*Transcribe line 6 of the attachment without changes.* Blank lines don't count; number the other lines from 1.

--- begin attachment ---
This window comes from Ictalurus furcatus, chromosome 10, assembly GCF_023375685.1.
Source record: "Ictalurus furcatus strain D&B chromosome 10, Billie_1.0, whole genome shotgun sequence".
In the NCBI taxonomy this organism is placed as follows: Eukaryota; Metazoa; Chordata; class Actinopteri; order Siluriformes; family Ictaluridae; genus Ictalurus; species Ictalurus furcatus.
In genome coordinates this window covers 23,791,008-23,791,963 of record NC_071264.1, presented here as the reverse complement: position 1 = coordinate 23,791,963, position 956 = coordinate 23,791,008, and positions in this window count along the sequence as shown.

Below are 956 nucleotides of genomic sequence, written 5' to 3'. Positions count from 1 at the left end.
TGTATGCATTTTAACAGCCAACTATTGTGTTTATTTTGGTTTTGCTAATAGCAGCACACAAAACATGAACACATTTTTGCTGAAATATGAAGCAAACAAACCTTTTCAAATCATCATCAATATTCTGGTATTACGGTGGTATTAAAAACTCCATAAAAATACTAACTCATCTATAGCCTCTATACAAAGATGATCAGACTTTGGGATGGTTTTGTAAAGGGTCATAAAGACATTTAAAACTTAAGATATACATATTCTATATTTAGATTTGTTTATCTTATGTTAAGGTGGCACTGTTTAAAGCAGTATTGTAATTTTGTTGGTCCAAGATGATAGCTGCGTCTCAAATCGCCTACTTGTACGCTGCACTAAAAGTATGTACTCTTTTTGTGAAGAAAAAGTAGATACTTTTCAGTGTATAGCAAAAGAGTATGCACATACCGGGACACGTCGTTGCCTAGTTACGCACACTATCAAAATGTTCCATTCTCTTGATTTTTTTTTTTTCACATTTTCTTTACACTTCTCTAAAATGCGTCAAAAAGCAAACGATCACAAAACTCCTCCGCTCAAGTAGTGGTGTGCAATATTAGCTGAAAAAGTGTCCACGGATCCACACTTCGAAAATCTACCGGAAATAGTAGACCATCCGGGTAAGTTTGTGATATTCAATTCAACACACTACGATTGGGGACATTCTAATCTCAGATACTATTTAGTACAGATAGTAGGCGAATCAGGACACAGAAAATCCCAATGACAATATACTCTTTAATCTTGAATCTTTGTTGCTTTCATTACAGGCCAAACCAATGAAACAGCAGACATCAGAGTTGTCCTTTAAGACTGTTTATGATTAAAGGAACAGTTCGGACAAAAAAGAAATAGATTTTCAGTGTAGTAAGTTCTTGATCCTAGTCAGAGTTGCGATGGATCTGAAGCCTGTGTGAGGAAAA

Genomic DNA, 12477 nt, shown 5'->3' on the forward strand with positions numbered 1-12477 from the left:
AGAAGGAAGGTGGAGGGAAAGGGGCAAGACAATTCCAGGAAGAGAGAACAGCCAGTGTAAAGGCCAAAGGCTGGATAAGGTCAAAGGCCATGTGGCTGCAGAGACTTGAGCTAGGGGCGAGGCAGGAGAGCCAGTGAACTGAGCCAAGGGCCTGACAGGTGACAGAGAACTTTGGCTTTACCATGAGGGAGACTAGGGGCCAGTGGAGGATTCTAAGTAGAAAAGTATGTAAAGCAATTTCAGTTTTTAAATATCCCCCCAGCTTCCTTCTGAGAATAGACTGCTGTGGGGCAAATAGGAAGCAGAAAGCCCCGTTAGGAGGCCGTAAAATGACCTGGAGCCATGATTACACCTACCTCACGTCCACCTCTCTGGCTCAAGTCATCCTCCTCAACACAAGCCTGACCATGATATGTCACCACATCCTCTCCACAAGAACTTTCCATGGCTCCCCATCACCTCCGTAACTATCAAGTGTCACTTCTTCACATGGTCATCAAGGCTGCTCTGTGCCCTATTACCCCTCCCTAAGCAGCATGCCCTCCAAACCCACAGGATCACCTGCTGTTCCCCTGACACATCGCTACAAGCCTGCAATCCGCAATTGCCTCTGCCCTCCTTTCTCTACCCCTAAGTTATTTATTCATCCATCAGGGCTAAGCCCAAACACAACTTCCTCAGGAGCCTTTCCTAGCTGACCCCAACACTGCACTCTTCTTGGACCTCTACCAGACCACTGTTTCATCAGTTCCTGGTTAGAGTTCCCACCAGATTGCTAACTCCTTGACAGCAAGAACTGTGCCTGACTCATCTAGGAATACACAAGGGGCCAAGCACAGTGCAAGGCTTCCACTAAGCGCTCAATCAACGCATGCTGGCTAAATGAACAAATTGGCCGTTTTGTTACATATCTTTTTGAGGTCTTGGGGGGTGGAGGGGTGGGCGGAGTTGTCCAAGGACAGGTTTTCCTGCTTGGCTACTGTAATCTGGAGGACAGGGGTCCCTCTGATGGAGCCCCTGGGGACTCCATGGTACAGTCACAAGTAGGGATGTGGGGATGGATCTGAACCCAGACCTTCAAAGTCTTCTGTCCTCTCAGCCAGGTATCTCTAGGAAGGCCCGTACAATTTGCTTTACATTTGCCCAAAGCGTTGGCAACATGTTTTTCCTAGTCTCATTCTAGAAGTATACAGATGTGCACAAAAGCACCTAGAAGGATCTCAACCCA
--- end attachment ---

TGTATGCATTTTAACAGCCAACTATTGTGTTTATTTTGGTTTTGCTAATAGCAGCACACAAAACATGAACACATTTTTGCTGAAATATGAAGCAAACAAACCTTTTCAAATCATCATCAATATTCTGGTATTACGGTGGTATTAAAAACTCCATAAAAATACTAACTCATCTATAGCCTCTATACAAAGATGATCAGACTTTGGGATGGTTTTGTAAAGGGTCATAAAGACATTTAAAACTTAAGATATACATATTCTATATTTAGATTTGTTTATCTTATGTTAAGGTGGCACTGTTTAAAGCAGTATTGTAATTTTGTTGGTCCAAGATGATAGCTGCGTCTCAAATCGCCTACTTGTACGCTGCACTAAAAGTATGTACTCTTTTTGTGAAGAAAAAGTAGATACTTTTCAGTGTATAGCAAAAGAGTATGCACATACCGGGACACGTCGTTGCCTAGTTACGCACACTATCAAAATGTTCCATTCTCTTGATTTTTTTTTTTTCACATTTTCTTTACACTTCTCTAAAATGCGTCAAAAAGCAAACGATCACAAAACTCCTCCGCTCAAGTAGTGGTGTGCAATATTAGCTGAAAAAGTGTCCACGGATCCACACTTCGAAAATCTACCGGAAATAGTAGACCATCCGGGTAAGTTTGTGATATTCAATTCAACACACTACGATTGGGGACATTCTAATCTCAGATACTATTTAGTACAGATAGTAGGCGAATCAGGACACAGAAAATCCCAATGACAATATACTCTTTAATCTTGAATCTTTGTTGCTTTCATTACAGGCCAAACCAATGAAACAGCAGACATCAGAGTTGTCCTTTAAGACTGTTTATGATTAAAGGAACAGTTCGGACAAAAAAGAAATAGATTTTCAGTGTAGTAAGTTCTTGATCCTAGTCAGAGTTGCGATGGATCTGAAGCCTGTGTGAGGAAAA